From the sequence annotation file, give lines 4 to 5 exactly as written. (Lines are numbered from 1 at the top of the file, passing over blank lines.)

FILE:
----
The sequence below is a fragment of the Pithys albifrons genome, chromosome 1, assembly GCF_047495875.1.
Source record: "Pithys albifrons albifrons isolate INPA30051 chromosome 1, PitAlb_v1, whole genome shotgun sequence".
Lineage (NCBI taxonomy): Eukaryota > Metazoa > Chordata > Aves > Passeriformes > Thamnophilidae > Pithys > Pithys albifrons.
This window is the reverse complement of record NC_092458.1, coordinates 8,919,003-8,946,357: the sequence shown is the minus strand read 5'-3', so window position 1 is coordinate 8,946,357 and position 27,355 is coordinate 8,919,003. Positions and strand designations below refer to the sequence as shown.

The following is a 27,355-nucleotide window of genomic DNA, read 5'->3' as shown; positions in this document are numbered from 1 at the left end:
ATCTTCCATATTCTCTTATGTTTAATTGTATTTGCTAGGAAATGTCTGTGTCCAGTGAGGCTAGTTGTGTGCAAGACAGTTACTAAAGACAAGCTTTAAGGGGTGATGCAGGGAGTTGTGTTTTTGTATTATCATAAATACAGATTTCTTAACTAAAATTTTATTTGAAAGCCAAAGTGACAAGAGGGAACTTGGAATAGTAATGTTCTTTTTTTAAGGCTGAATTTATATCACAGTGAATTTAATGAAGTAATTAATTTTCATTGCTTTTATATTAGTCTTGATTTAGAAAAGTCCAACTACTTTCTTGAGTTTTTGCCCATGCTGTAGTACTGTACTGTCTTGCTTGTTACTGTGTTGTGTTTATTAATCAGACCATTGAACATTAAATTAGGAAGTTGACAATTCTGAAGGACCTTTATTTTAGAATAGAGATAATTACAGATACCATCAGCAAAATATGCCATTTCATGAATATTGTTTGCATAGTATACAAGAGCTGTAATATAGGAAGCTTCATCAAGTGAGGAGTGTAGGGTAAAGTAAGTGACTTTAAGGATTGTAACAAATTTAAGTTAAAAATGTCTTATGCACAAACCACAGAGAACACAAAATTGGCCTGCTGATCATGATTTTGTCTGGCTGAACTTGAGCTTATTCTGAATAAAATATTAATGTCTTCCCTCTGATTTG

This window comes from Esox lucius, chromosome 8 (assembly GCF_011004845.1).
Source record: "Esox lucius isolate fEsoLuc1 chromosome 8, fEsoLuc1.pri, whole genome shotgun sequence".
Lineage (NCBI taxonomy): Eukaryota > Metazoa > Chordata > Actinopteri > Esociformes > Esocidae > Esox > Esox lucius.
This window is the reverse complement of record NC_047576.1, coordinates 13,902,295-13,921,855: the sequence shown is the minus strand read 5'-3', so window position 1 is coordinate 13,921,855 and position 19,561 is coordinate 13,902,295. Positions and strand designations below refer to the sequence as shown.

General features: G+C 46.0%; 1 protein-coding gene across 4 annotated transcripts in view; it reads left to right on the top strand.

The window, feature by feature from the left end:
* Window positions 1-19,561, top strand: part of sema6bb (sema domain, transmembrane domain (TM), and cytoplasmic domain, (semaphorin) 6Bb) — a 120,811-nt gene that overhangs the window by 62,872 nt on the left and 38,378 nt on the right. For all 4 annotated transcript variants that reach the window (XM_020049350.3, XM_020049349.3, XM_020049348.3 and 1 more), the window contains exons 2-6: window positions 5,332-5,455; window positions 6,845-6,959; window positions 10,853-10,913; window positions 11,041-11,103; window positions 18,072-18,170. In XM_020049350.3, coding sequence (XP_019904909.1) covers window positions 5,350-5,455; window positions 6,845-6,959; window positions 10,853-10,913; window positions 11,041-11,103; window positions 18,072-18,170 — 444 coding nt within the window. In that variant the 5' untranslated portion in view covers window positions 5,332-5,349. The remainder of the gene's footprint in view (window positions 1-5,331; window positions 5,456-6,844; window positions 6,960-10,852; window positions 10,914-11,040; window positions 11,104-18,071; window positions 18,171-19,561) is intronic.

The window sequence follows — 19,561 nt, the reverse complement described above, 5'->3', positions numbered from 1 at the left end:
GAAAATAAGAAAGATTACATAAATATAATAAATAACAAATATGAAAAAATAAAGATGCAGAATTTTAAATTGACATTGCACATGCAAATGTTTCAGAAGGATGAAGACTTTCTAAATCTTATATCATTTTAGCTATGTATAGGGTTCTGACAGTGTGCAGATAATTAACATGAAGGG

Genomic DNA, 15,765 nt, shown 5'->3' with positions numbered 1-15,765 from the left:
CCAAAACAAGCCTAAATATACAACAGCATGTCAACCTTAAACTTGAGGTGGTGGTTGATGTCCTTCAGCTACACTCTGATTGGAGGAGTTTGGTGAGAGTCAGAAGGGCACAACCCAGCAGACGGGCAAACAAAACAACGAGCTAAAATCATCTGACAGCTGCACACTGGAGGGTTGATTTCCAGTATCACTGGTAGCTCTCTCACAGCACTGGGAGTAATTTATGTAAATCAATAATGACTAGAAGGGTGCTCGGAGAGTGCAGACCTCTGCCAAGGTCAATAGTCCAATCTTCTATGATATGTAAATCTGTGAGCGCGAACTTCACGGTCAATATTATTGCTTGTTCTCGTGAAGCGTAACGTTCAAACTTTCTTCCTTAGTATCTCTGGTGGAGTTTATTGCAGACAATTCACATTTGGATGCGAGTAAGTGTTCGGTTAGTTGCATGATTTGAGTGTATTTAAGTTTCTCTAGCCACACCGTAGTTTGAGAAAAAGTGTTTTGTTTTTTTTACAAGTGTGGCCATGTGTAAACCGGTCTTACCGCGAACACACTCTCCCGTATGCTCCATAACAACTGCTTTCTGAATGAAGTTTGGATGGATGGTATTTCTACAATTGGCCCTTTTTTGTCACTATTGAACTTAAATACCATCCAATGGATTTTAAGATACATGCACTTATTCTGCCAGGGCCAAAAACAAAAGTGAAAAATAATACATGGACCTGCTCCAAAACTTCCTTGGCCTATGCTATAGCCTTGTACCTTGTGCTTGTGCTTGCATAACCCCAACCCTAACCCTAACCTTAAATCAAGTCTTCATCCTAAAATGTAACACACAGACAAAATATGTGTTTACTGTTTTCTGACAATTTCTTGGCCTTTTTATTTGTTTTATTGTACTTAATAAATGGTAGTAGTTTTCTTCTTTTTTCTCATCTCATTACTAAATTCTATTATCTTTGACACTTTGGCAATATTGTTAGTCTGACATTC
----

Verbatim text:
This window is the reverse complement of record NC_092458.1, coordinates 8,919,003-8,946,357: the sequence shown is the minus strand read 5'-3', so window position 1 is coordinate 8,946,357 and position 27,355 is coordinate 8,919,003. Positions and strand designations below refer to the sequence as shown.

The following is a 27,355-nucleotide window of genomic DNA, read 5'->3' as shown; positions in this document are numbered from 1 at the left end: